Some scientists today are coming round to the conclusion that everything in the universe is interconnected and that the isolation and separation of objects from each other is an illusion. Everything – neutrons, protons, electrons, atoms, cells, molecules, plants, animals, people – is all part of a flowing web of interaction.
This supports scientist James Lovelock’s Gaia Theory which proposes that planet Earth is a living organism, the seemingly random processes of which work intelligently together to regulate and maintain life. In tune with this theory is the startling research which proved that after devastating conflicts, like World War 1, when men died in their millions on the battlefield, more males were born than females. The Earth is a self-balancing organism.
Controversial biologist Dr Rupert Sheldrake would go further and suggest that the entire universe is such an organism and that everything in it is designed to maintain a celestial balance. He cites the termite mound as an analogy of the superorganism concept of animal societies, which dominated behavioural biology until about the early 1960s. Then there was a shift in favour of the idea that society was merely a series of random interactions among genetically-programmed individuals.
However, Dr Sheldrake and I believe the superorganism concept is closer to the truth. Atoms, molecules, crystals, organelles, cells, tissues, organs, organisms, societies, ecosystems, planetary systems, solar systems and galaxies are all subject to energy fields, operating within one vast energy field, creating a harmony and balance throughout all life.
Image by Andrey Konstantinov from Unsplash
In fact, every molecule in the universe resonates at its own, unique frequency which acts as both a driving force and a means of communication. Individual cells speak to each other in oscillating frequencies. Pessimistic humans may believe they are just individual flotsam on the ocean of life but in truth we are all playing a vital part in a great celestial concert. Every individual is crucial to the quality of the performance.
An analogy can be found in Sheldrake’s humble termite mound where individuals each have their roles to play to ensure the well-being of the whole. They are born, nurtured, work, eat, rest, and die. During this process, which matches any animal society, they carry out their functions as if directed by the equivalent of an invisible termite foreman who ensures everything runs smoothly.
Sheldrake’s Morphogenic Field Theory explains how termites build adjacent columns, connected by arches the two sides of which meet at exactly the right place in the middle. Termites are blind, and the inside of the nest is dark, so they can’t do it by vision. Edward O Wilson, founder of the concept of Socio-biology, considers it unlikely that they do it by hearing or acoustic methods, because of the constant background of sound caused by the movement of the termites within the mound.
Wilson, who represents the ‘genetically-programmed individual’ school of thought, hypotheses that they do it by smell. And even he agrees that that seems far-fetched.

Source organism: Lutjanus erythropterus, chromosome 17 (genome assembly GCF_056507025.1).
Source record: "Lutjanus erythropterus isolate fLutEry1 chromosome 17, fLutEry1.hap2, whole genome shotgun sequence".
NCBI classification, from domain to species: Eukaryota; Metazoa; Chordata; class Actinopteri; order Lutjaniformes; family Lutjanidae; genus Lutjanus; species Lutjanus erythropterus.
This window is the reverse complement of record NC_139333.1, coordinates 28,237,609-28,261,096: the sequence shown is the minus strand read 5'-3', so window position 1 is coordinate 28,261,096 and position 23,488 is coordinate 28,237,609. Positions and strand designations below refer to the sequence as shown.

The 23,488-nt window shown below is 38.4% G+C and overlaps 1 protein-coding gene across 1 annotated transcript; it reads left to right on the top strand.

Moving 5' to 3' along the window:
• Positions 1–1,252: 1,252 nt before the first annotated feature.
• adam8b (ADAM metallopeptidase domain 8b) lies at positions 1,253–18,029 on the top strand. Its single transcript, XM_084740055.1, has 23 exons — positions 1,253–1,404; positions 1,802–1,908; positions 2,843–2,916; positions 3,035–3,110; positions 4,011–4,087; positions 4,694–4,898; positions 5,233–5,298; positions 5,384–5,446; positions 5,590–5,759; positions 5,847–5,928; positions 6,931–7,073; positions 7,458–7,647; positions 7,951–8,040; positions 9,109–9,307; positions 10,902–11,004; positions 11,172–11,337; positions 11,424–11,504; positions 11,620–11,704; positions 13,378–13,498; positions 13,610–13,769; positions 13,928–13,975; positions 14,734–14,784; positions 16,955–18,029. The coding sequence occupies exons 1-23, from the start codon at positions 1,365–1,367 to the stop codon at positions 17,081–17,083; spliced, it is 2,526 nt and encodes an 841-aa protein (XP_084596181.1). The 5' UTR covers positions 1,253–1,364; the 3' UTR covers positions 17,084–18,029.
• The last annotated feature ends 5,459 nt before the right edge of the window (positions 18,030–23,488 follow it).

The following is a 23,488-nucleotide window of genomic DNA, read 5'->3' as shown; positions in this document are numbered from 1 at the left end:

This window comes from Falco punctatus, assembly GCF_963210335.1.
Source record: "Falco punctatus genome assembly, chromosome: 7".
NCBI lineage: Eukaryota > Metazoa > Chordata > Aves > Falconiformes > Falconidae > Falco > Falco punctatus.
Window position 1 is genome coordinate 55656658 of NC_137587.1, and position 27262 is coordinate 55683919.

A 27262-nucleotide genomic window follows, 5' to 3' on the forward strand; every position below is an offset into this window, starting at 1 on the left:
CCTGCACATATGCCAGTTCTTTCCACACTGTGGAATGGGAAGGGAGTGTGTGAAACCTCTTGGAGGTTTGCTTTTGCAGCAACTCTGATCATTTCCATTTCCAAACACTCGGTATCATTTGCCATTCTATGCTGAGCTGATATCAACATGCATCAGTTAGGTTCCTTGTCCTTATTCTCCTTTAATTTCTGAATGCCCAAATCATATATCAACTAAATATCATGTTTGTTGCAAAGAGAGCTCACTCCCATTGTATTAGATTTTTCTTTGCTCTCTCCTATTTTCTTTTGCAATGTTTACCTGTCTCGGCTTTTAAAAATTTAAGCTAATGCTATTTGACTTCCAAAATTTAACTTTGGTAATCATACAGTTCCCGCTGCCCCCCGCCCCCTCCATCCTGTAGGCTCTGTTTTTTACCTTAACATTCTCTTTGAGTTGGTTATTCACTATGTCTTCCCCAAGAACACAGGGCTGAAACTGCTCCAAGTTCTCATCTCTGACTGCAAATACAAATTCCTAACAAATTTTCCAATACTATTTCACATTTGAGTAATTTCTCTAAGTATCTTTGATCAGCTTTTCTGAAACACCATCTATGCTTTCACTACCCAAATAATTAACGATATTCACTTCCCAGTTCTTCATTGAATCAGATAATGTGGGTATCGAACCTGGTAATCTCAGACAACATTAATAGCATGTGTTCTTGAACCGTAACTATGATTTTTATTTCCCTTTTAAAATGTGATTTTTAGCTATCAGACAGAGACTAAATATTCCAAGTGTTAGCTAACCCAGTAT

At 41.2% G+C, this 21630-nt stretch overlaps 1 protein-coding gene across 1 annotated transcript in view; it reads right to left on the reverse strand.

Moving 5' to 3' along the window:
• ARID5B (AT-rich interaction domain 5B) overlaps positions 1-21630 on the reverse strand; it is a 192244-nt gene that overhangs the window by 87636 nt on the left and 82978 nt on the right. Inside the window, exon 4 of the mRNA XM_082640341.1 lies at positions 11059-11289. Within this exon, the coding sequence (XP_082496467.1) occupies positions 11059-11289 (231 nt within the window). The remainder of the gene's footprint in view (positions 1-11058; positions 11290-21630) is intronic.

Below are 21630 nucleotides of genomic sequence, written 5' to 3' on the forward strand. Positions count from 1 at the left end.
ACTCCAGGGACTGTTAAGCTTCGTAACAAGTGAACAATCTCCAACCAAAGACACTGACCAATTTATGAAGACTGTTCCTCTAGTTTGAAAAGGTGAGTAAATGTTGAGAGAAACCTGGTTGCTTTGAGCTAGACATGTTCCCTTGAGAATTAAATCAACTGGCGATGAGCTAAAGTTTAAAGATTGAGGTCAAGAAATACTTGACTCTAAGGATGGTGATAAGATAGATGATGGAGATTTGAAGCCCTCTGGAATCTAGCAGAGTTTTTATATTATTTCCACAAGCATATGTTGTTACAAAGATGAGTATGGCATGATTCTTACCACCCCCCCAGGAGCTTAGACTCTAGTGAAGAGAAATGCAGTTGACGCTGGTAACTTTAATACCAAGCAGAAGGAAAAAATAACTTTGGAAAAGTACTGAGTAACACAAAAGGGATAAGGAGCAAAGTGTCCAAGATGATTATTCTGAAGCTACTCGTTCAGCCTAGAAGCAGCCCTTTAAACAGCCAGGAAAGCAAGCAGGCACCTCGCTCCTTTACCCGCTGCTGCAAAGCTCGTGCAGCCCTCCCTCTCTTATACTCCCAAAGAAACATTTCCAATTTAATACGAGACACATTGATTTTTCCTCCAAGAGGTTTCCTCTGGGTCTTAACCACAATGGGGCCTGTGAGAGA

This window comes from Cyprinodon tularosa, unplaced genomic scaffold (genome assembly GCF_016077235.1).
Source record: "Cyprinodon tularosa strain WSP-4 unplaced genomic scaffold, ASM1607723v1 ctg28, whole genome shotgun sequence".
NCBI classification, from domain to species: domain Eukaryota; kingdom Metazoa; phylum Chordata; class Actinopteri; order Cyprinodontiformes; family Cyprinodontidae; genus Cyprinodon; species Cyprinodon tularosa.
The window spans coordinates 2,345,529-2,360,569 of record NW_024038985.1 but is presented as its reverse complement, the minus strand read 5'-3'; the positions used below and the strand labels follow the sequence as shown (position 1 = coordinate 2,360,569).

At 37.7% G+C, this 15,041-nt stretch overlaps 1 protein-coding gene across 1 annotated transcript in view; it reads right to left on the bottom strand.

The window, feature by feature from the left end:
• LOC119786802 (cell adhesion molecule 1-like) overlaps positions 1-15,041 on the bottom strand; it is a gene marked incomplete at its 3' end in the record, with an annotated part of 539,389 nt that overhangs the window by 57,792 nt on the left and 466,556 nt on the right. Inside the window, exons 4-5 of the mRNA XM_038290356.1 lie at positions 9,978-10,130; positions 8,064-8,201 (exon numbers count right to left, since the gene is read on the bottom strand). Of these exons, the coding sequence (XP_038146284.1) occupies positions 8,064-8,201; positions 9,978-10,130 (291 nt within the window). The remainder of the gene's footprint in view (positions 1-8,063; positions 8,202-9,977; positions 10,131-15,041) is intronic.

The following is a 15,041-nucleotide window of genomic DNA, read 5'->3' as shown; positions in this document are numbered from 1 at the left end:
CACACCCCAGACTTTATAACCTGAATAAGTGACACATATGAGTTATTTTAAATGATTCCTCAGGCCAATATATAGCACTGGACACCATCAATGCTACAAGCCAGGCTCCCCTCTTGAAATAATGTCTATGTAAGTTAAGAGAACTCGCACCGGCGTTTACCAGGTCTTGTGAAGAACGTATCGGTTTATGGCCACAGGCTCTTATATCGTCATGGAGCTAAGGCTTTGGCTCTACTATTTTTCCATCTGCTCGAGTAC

Sheldrake proposes that the column construction is going on within a social morphic field, which embraces the whole nest and which contains a template of the future arch. And this proposition is supported by a unique experiment carried out in the 1920s by South African biologist Eugene Marais.
In his book The Soul of The White Ant, he describes experiments in which he hammered a large steel plate through the centre of a termite mound. The termites repaired the mound on both sides of the steel plate, building columns and arches. Their movements were co-ordinated and, even though they approached the wall from different sides, the arches met either side of the steel plate at exactly the right position as if nothing had blocked their way.
This, says Sheldrake, seemed to demonstrate that there was some kind of co-ordinating influence which was unaffected by outside intervention. Obviously, smell was not the answer, as Wilson suggests, since even termites can’t smell subtle odours through a steel plate.
So, if societies ebb and flow in tune with a wider orchestration of human affairs, and every human has a part to play, how do we maintain our individuality? And how do we achieve happiness, contentment, serenity and a sense of fulfilment?
By knowing that our destiny is set out before us and we are each playing a unique role in the unfolding of life on this planet. So go for it in the sure and certain knowledge that there is a power out there ready and waiting to give you a helping hand.
We are getting messages all the time – everything is talking to us, and to receive those messages we must walk in awareness. And listen.
Anthony Talmage covers more of the above themes in his three books, Dowse Your Way To Psychic Power, Unlock the Psychic Powers Of Your Unconscious Mind and In Tune With The Infinite Mind all available in Kindle, printed and audiobook versions from Amazon here, or if you prefer other ebook stores, from here